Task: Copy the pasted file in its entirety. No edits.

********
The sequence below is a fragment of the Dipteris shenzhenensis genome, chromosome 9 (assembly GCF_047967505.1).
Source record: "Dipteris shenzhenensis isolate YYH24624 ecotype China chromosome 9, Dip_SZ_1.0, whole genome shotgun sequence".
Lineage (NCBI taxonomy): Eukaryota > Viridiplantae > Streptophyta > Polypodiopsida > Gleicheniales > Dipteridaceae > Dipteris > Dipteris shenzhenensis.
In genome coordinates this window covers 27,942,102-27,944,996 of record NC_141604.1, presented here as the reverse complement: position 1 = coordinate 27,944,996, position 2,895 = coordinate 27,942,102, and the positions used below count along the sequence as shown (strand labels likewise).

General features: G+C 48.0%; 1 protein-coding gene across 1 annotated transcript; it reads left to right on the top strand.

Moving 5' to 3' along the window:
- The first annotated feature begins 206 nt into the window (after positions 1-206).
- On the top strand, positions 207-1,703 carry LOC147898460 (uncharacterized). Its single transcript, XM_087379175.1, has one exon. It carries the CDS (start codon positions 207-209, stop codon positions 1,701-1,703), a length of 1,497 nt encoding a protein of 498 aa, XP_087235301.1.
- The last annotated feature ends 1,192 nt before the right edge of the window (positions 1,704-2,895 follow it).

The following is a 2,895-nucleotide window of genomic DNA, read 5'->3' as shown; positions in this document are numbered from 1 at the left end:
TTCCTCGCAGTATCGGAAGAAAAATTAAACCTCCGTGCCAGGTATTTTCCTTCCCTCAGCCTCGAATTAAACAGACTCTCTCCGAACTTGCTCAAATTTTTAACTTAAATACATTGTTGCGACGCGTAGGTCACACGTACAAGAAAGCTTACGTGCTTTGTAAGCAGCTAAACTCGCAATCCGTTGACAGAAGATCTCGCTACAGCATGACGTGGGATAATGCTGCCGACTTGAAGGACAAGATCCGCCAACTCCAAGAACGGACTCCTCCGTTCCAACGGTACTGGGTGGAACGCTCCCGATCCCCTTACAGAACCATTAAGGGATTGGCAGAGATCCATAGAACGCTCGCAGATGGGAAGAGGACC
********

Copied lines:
The sequence below is a fragment of the Dipteris shenzhenensis genome, chromosome 9 (assembly GCF_047967505.1).
Source record: "Dipteris shenzhenensis isolate YYH24624 ecotype China chromosome 9, Dip_SZ_1.0, whole genome shotgun sequence".
Lineage (NCBI taxonomy): Eukaryota > Viridiplantae > Streptophyta > Polypodiopsida > Gleicheniales > Dipteridaceae > Dipteris > Dipteris shenzhenensis.
In genome coordinates this window covers 27,942,102-27,944,996 of record NC_141604.1, presented here as the reverse complement: position 1 = coordinate 27,944,996, position 2,895 = coordinate 27,942,102, and the positions used below count along the sequence as shown (strand labels likewise).

General features: G+C 48.0%; 1 protein-coding gene across 1 annotated transcript; it reads left to right on the top strand.

Moving 5' to 3' along the window:
- The first annotated feature begins 206 nt into the window (after positions 1-206).
- On the top strand, positions 207-1,703 carry LOC147898460 (uncharacterized). Its single transcript, XM_087379175.1, has one exon. It carries the CDS (start codon positions 207-209, stop codon positions 1,701-1,703), a length of 1,497 nt encoding a protein of 498 aa, XP_087235301.1.
- The last annotated feature ends 1,192 nt before the right edge of the window (positions 1,704-2,895 follow it).

The following is a 2,895-nucleotide window of genomic DNA, read 5'->3' as shown; positions in this document are numbered from 1 at the left end:
TTCCTCGCAGTATCGGAAGAAAAATTAAACCTCCGTGCCAGGTATTTTCCTTCCCTCAGCCTCGAATTAAACAGACTCTCTCCGAACTTGCTCAAATTTTTAACTTAAATACATTGTTGCGACGCGTAGGTCACACGTACAAGAAAGCTTACGTGCTTTGTAAGCAGCTAAACTCGCAATCCGTTGACAGAAGATCTCGCTACAGCATGACGTGGGATAATGCTGCCGACTTGAAGGACAAGATCCGCCAACTCCAAGAACGGACTCCTCCGTTCCAACGGTACTGGGTGGAACGCTCCCGATCCCCTTACAGAACCATTAAGGGATTGGCAGAGATCCATAGAACGCTCGCAGATGGGAAGAGGACC